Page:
HOW ASPERGILLUS INVADES THE RESPIRATORY EPITHELIUM

Elaine Bignell

Abstract: 

Destruction of the pulmonary epithelium is a major feature of lung diseases caused by the mould pathogen 
Aspergillus fumigatus. Although it is widely postulated that tissue invasion is governed by fungal proteases, 
A. fumigatus mutants lacking individual or multiple enzymes remain fully invasive, suggesting a concomitant 
requirement for other pathogenic activities during host invasion. In favour of the view that tissue invasion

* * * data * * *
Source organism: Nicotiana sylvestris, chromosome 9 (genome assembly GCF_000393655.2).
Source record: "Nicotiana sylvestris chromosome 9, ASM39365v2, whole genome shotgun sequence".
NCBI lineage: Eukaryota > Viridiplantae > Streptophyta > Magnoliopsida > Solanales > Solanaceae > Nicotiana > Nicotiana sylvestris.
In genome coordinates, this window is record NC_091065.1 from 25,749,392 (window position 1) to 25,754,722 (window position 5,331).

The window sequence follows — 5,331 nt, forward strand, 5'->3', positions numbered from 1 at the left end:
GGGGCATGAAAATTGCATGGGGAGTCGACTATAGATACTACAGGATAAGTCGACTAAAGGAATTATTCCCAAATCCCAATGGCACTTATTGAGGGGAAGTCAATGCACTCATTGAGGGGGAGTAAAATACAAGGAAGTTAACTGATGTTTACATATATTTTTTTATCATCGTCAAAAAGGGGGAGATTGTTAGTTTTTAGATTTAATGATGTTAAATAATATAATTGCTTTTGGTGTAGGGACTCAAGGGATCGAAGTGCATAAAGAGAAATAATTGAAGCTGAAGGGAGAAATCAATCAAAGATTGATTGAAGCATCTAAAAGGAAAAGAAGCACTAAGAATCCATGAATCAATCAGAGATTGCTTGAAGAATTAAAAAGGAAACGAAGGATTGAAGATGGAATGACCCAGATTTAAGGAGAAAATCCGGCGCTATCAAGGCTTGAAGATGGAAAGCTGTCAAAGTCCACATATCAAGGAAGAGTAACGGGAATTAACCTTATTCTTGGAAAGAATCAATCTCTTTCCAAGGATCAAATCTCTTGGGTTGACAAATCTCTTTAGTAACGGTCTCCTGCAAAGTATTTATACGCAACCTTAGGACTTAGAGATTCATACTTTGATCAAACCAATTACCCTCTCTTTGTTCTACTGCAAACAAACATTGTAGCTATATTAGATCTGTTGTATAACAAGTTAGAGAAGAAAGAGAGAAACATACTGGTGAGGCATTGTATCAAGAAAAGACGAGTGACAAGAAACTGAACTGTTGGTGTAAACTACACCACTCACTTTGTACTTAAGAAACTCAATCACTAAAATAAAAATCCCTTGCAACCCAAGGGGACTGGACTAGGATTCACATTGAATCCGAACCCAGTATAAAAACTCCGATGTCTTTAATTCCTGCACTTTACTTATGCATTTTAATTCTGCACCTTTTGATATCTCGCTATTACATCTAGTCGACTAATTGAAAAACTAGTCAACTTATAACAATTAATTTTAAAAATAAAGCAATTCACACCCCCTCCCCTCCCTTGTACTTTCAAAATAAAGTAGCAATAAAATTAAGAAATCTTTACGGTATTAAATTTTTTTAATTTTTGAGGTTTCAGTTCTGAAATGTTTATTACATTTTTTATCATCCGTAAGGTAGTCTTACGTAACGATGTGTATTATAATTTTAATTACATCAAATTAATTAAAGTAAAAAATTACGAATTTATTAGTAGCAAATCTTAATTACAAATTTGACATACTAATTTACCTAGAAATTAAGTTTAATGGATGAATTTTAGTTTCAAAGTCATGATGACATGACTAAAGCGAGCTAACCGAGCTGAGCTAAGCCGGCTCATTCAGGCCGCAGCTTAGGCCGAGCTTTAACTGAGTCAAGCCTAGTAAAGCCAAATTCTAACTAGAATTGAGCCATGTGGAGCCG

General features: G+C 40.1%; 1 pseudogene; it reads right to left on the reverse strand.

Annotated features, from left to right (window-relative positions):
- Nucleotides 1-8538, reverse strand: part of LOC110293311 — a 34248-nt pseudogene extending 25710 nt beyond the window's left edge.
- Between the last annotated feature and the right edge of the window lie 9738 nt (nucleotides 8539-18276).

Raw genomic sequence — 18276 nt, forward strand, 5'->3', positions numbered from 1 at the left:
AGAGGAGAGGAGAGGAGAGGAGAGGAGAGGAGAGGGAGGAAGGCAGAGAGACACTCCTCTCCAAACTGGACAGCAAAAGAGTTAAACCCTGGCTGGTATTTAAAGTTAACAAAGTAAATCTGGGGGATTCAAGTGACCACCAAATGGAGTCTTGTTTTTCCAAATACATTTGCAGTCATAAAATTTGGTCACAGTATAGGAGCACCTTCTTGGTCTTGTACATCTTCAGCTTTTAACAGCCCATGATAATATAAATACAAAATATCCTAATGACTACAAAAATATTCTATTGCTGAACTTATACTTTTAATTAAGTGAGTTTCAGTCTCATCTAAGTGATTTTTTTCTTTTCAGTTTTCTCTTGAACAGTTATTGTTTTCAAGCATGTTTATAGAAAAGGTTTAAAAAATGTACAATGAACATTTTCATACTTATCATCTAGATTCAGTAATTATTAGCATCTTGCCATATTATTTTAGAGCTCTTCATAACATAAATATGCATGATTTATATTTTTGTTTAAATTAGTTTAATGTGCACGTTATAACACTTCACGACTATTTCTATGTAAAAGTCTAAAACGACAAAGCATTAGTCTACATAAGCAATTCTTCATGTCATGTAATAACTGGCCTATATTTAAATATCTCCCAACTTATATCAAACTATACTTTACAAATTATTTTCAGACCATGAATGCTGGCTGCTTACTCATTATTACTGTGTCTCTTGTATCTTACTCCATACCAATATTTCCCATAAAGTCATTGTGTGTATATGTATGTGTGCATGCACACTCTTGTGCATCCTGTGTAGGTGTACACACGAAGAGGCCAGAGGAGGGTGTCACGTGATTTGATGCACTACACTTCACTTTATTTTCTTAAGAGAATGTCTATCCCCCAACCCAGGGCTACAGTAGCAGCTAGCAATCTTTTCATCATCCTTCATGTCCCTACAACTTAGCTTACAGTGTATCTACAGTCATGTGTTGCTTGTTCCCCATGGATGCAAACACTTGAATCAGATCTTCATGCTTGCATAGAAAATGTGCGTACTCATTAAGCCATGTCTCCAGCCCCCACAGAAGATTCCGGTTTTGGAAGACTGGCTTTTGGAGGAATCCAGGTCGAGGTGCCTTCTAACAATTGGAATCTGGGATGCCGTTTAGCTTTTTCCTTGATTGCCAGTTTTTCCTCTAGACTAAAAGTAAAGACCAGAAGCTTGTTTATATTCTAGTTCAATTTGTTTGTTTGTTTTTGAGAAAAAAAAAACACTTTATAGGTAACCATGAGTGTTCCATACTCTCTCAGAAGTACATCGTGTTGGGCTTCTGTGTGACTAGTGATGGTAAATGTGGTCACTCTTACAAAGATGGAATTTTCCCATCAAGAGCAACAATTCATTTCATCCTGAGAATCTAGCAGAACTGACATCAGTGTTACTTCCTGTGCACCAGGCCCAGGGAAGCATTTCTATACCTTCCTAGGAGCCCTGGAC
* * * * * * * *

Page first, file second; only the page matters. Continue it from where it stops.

is a genetically regulated trait, we recently described a tissue non-invasive A. fumigatus phenotype in 
a mutant lacking the pH-responsive transcription factor PacC. PacC null mutants are defective in both 
contact-mediated epithelial entry and protease and gliotoxin expression, and significantly attenuated for 
pathogenicity in leukopenic mice. We exploited this phenotype as a tool to dissect the mechanistic basis of 
invasive growth. Our study reveals a combinatorial mode of tissue entry dependent upon sequential, and 
mechanistically distinct, perturbations of the pulmonary epithelium and demonstrates, for the first time a 
protective role for Dectin-1 blockade in epithelial defences. 

2016

Full conference title: 

7th Advances Against Aspergillosis